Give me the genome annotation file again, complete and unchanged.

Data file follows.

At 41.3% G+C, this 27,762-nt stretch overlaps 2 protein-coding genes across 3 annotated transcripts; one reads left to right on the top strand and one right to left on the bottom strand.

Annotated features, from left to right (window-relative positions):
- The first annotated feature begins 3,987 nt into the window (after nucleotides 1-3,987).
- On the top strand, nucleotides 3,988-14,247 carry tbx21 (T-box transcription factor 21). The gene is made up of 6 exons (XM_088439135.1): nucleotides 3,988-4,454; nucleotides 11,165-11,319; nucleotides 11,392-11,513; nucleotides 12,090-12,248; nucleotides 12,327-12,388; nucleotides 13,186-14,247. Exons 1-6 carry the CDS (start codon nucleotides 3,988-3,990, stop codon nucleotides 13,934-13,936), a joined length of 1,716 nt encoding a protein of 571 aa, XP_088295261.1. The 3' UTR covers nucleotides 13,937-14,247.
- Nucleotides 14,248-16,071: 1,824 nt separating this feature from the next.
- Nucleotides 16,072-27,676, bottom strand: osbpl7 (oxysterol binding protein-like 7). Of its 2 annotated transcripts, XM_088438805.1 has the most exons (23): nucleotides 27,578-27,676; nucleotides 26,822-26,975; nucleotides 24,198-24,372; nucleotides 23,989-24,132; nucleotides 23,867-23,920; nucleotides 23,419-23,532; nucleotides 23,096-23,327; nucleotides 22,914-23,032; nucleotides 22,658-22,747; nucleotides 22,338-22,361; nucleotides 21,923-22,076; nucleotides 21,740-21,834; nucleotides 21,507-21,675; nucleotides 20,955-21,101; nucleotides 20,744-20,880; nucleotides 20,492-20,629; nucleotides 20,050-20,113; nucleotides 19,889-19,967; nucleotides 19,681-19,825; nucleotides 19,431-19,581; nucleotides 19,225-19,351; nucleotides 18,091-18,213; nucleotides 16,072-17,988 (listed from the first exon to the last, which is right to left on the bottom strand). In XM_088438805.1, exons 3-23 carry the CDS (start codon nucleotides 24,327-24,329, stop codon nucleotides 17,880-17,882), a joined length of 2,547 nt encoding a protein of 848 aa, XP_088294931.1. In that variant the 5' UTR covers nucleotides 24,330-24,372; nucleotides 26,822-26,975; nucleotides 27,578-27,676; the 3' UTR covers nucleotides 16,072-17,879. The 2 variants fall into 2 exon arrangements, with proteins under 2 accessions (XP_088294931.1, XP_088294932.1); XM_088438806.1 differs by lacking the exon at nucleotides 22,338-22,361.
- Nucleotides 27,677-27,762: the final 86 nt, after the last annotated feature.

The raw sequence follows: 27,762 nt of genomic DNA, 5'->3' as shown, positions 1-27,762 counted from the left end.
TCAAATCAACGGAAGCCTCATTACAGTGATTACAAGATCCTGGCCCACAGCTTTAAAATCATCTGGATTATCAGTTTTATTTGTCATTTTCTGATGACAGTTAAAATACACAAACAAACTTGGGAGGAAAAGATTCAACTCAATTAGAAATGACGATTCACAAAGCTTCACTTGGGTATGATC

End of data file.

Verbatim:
At 41.3% G+C, this 27,762-nt stretch overlaps 2 protein-coding genes across 3 annotated transcripts; one reads left to right on the top strand and one right to left on the bottom strand.

Annotated features, from left to right (window-relative positions):
- The first annotated feature begins 3,987 nt into the window (after nucleotides 1-3,987).
- On the top strand, nucleotides 3,988-14,247 carry tbx21 (T-box transcription factor 21). The gene is made up of 6 exons (XM_088439135.1): nucleotides 3,988-4,454; nucleotides 11,165-11,319; nucleotides 11,392-11,513; nucleotides 12,090-12,248; nucleotides 12,327-12,388; nucleotides 13,186-14,247. Exons 1-6 carry the CDS (start codon nucleotides 3,988-3,990, stop codon nucleotides 13,934-13,936), a joined length of 1,716 nt encoding a protein of 571 aa, XP_088295261.1. The 3' UTR covers nucleotides 13,937-14,247.
- Nucleotides 14,248-16,071: 1,824 nt separating this feature from the next.
- Nucleotides 16,072-27,676, bottom strand: osbpl7 (oxysterol binding protein-like 7). Of its 2 annotated transcripts, XM_088438805.1 has the most exons (23): nucleotides 27,578-27,676; nucleotides 26,822-26,975; nucleotides 24,198-24,372; nucleotides 23,989-24,132; nucleotides 23,867-23,920; nucleotides 23,419-23,532; nucleotides 23,096-23,327; nucleotides 22,914-23,032; nucleotides 22,658-22,747; nucleotides 22,338-22,361; nucleotides 21,923-22,076; nucleotides 21,740-21,834; nucleotides 21,507-21,675; nucleotides 20,955-21,101; nucleotides 20,744-20,880; nucleotides 20,492-20,629; nucleotides 20,050-20,113; nucleotides 19,889-19,967; nucleotides 19,681-19,825; nucleotides 19,431-19,581; nucleotides 19,225-19,351; nucleotides 18,091-18,213; nucleotides 16,072-17,988 (listed from the first exon to the last, which is right to left on the bottom strand). In XM_088438805.1, exons 3-23 carry the CDS (start codon nucleotides 24,327-24,329, stop codon nucleotides 17,880-17,882), a joined length of 2,547 nt encoding a protein of 848 aa, XP_088294931.1. In that variant the 5' UTR covers nucleotides 24,330-24,372; nucleotides 26,822-26,975; nucleotides 27,578-27,676; the 3' UTR covers nucleotides 16,072-17,879. The 2 variants fall into 2 exon arrangements, with proteins under 2 accessions (XP_088294931.1, XP_088294932.1); XM_088438806.1 differs by lacking the exon at nucleotides 22,338-22,361.
- Nucleotides 27,677-27,762: the final 86 nt, after the last annotated feature.

The raw sequence follows: 27,762 nt of genomic DNA, 5'->3' as shown, positions 1-27,762 counted from the left end.
TCAAATCAACGGAAGCCTCATTACAGTGATTACAAGATCCTGGCCCACAGCTTTAAAATCATCTGGATTATCAGTTTTATTTGTCATTTTCTGATGACAGTTAAAATACACAAACAAACTTGGGAGGAAAAGATTCAACTCAATTAGAAATGACGATTCACAAAGCTTCACTTGGGTATGATC